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Lanfear
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quote:
Originally posted by DDDaysh:
I thought twilight was actually pretty good. I mean it wasn't on the level of Enchantment (very few things are) but it was a fun, semi-sweet little tale.

The next book though - um, not nearly as good!

Having read the first twilight, I can only assume you are female.

The books are emotional pornography in the same vein as romance novels. Not a shred of a real romance in it at all. Edward acts exactly like every female wants a man to :
-He is extremely beautiful
-He is interested in a plain girl
-He is extremely protective of her
-He is "unique"
-He doesn't want to sleep with her (from my experience with the first novel. This appeals to girl's notion that men only want them for sexual reasons)
-He is extremely smart.

To put it simply, it changes girl's views of what romance and and just titillates them on a base level. Anyone who sees the beauty of Speaker For the Dead, and doesn't see the lack thereof in Twilight just isn't looking hard enough.

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rivka
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<-- female, thinks the Twilight books are awful

Not every female wants a man to act like Edward. Way to overgeneralize! [Razz]

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adenam
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I actually do want an abusive, controlling bofriend that wants to suck my blood, but that's just me.
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DDDaysh
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Yes I'm female, but I didn't feel the first twilight book was anything close to emotional pornography. I've read some pretty BAD teenage romance novels - having spent my youth in a general absence of decent public libraries. Twilight wasn't that. For one thing, it captured "first love" quite well. Even if you want to say it was nothing but an unrealistic sappy romance - at least it was an unrealistic sappy romance that made you feel things. Or - it made me feel things anyway.

I'm not saying it is on the same level as anything Card has written. For one thing, it's just not that serious. She isn't examining the root cause of the universe or deep human nature. She is merely telling and entertaining story. If you don't like it - well, I can hardly blame you. There are LOTS of things other people find entertaining that I can't stand either - Monty Python and "The Princess Bride" just to name the two top ones that get me ostracized.

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adenam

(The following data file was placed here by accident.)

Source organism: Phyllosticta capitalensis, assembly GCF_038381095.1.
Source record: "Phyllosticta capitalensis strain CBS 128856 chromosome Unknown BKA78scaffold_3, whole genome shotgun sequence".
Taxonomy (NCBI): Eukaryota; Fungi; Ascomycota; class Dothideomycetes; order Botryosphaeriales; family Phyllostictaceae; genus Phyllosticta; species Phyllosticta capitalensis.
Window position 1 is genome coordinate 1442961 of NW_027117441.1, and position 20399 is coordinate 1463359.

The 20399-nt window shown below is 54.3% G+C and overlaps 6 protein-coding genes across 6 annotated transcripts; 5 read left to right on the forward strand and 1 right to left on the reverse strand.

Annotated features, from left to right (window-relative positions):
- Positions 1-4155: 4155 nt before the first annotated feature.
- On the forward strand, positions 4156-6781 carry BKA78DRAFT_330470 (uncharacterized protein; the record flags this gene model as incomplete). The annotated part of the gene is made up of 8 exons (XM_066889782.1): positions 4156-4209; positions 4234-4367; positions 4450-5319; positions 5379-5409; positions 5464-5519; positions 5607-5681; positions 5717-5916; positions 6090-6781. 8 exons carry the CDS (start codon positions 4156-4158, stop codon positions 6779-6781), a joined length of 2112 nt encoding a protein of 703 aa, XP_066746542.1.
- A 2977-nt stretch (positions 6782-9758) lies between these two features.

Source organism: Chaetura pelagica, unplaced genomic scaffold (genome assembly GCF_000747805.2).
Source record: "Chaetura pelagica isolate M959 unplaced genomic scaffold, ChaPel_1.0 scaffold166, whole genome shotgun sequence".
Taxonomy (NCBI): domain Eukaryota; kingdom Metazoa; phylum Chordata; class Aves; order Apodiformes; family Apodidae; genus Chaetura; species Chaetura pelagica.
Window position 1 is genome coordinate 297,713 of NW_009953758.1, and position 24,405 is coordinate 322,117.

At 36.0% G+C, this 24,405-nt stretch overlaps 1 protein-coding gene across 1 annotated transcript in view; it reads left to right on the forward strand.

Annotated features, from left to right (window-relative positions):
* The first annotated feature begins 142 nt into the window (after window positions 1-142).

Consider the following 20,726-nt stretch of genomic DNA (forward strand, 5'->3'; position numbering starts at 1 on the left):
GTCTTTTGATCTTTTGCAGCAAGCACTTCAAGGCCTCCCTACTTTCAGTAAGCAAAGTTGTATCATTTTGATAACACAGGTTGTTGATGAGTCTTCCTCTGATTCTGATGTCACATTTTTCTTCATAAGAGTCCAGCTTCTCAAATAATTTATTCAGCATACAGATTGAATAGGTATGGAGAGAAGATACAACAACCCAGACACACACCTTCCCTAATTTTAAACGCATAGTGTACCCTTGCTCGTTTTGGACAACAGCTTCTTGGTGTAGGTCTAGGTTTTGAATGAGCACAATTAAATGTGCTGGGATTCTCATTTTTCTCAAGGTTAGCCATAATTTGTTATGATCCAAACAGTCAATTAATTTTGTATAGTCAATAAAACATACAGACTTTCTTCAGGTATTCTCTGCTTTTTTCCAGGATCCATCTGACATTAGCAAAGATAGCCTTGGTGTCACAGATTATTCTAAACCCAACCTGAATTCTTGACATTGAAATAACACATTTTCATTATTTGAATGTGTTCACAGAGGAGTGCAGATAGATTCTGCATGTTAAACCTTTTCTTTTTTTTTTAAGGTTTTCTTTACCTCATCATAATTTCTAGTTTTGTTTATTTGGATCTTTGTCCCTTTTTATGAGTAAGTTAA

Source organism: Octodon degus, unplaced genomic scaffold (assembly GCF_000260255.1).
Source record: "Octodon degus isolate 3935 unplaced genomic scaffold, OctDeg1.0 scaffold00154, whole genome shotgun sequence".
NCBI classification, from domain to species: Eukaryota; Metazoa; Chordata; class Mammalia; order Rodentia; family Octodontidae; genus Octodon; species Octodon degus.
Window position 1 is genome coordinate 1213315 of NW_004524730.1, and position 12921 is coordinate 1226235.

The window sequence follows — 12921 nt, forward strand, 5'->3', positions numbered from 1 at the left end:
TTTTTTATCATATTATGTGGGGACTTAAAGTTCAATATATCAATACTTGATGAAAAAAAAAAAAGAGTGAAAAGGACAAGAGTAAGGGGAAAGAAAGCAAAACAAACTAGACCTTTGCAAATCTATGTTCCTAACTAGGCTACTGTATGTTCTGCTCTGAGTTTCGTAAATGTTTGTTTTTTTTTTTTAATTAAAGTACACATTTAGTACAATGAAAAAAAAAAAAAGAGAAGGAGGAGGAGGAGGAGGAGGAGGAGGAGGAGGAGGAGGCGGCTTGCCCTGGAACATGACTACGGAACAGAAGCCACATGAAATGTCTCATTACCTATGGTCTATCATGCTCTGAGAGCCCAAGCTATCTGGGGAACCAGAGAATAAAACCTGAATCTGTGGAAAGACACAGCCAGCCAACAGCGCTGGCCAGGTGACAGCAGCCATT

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I don't mind all-encompassing "first love". What I do mind is when that is damaging and abusive.
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DDDaysh
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damaging and abusive? Did you and I read the same book?
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Jeorge
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I think what's damaging is the fact that teens who read this are at risk of blurring the line between relationship and obsession, because this book was certainly not about any sort of healthy relationship. Though that might not be what adenam meant.
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DDDaysh
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Hmm, that may perhaps be true. Maybe I had a skewed version of being a teenager, but in my experience most teen relationships that go beyond the utterly frivolous are pretty obsessive. It's rather the nature of the beast, since you're dealing with adolescents experiencing completely new emotions.

However, I can see your point in saying that it may not be something we want to encourage in children. Still, they didn't have sex, they didn't have any babies, and they didn't do any drugs. To me the creepiest thing was that a guy who was, in reality, more than 100 years old was interested in a teenage girl.

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Lanfear
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noun - pornography
creative activity of no literary or artistic value other than to stimulate sexual desire

You said it made you "feel things" check
You said it didn't have the same literary value as OSC's work check

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adenam
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Sorry-I forgot we were only talking about the first book. It's before Edward decides he has to approve of Bella's friends and Bella becomes suicidal.
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Sterling
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quote:
Originally posted by PSI Teleport:
Yes, communication is important. But I would argue that it's also very important to make a judgment call about each piece of literature as it comes along, rather than making a sweeping statement about them, something to the effect of graphic material in literature is cool as long as it's "soundly integrated". It's harder to do that, because it means you have to be very active in your child's life as they make choices, rather than simply reactive as they suffer the consequences. Obviously, I am not suggesting that you should read every book your teenager is interested in, but younger children, yes, I believe their reading material should be approved. And it's very easy to do with the internet. It's very easy to find all kinds of wonderful literature that is also edifying for kids who are very young, so much so that allowing them to read "graphic" material at that age smacks of laziness.

I think that this statement, "And in general, I think most bright children are far more capable of taking these things in and sliding their minds around them than we like to think," is very strange. I more concerned with bright, inquisitive children homing in on the stuff they don't understand, doing more research, putting two and two together, and finding out much more about the world than they are really ready to know. That's pretty much how I was. Why would a "bright" child read and not learn? What would be the point of allowing a child to read a book with adult situations and complex moral themes, if they will just slide their brain around things they don't understand? Do you expect them to only glean the things that you find positive about the story? Don't get me wrong; I think a lot of stuff can go over a child's head, depending on how the scenes or events are written. That's why I encourage parents to know what their kids are reading and judge on a book-by-book basis.